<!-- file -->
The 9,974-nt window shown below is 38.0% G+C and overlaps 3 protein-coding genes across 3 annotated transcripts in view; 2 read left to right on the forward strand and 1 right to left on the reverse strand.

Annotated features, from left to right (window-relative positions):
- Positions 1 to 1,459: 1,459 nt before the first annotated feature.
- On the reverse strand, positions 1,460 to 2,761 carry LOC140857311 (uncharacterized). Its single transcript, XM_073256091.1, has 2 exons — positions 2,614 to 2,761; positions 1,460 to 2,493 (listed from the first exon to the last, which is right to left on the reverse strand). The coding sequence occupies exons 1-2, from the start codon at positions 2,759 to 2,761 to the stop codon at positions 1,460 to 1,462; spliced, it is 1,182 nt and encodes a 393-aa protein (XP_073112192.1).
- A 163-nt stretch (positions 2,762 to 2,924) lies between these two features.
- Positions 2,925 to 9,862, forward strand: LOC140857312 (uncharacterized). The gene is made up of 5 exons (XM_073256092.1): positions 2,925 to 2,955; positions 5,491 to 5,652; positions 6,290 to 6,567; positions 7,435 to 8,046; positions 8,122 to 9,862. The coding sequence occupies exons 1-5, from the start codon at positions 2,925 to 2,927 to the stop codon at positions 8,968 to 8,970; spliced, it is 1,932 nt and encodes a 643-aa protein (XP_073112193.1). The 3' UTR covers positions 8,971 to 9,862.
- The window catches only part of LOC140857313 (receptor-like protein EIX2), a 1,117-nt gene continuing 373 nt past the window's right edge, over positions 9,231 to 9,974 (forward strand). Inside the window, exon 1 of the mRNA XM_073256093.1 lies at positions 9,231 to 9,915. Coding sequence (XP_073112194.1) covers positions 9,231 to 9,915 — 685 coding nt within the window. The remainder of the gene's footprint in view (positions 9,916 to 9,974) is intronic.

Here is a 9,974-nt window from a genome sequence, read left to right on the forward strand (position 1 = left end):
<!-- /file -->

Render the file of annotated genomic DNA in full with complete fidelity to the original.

The 9,974-nt window shown below is 38.0% G+C and overlaps 3 protein-coding genes across 3 annotated transcripts in view; 2 read left to right on the forward strand and 1 right to left on the reverse strand.

Annotated features, from left to right (window-relative positions):
- Positions 1 to 1,459: 1,459 nt before the first annotated feature.
- On the reverse strand, positions 1,460 to 2,761 carry LOC140857311 (uncharacterized). Its single transcript, XM_073256091.1, has 2 exons — positions 2,614 to 2,761; positions 1,460 to 2,493 (listed from the first exon to the last, which is right to left on the reverse strand). The coding sequence occupies exons 1-2, from the start codon at positions 2,759 to 2,761 to the stop codon at positions 1,460 to 1,462; spliced, it is 1,182 nt and encodes a 393-aa protein (XP_073112192.1).
- A 163-nt stretch (positions 2,762 to 2,924) lies between these two features.
- Positions 2,925 to 9,862, forward strand: LOC140857312 (uncharacterized). The gene is made up of 5 exons (XM_073256092.1): positions 2,925 to 2,955; positions 5,491 to 5,652; positions 6,290 to 6,567; positions 7,435 to 8,046; positions 8,122 to 9,862. The coding sequence occupies exons 1-5, from the start codon at positions 2,925 to 2,927 to the stop codon at positions 8,968 to 8,970; spliced, it is 1,932 nt and encodes a 643-aa protein (XP_073112193.1). The 3' UTR covers positions 8,971 to 9,862.
- The window catches only part of LOC140857313 (receptor-like protein EIX2), a 1,117-nt gene continuing 373 nt past the window's right edge, over positions 9,231 to 9,974 (forward strand). Inside the window, exon 1 of the mRNA XM_073256093.1 lies at positions 9,231 to 9,915. Coding sequence (XP_073112194.1) covers positions 9,231 to 9,915 — 685 coding nt within the window. The remainder of the gene's footprint in view (positions 9,916 to 9,974) is intronic.

Here is a 9,974-nt window from a genome sequence, read left to right on the forward strand (position 1 = left end):